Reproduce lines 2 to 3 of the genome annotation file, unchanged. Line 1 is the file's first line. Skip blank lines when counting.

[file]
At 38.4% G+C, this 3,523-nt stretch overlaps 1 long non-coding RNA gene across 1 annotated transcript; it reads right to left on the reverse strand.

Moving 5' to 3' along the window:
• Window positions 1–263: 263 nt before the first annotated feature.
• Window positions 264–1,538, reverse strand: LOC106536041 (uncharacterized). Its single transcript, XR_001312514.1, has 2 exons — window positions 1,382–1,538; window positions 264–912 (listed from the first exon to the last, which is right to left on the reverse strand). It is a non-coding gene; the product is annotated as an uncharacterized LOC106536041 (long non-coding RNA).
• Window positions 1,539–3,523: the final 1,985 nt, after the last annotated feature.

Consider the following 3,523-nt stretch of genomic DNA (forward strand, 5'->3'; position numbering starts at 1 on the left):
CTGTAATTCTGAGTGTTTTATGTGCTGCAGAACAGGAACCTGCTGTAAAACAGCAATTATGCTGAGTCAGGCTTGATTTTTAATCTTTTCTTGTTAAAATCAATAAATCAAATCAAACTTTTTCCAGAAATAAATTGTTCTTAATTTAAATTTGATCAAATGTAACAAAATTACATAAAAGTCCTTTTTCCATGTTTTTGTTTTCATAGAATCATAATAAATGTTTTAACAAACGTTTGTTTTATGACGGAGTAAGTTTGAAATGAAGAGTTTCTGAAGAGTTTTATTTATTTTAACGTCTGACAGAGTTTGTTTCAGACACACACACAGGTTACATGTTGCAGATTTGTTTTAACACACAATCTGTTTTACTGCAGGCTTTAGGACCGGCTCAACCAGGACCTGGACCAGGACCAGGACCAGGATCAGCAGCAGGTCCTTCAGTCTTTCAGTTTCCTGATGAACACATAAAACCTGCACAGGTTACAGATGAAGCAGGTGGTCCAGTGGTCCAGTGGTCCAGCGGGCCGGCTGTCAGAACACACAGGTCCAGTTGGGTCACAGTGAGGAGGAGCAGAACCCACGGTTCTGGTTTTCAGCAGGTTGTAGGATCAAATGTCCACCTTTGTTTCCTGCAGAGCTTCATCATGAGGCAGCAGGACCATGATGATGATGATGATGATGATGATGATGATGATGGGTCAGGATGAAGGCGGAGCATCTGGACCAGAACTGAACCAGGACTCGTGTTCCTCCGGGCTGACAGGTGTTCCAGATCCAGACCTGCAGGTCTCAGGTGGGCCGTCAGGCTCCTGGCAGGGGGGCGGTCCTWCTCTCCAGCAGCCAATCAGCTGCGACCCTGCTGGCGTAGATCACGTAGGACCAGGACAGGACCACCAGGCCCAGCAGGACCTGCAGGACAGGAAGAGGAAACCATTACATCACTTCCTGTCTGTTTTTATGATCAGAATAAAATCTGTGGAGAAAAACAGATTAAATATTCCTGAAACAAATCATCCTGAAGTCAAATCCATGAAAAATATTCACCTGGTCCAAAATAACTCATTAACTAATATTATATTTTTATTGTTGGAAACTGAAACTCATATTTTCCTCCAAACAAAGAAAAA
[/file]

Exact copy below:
Moving 5' to 3' along the window:
• Window positions 1–263: 263 nt before the first annotated feature.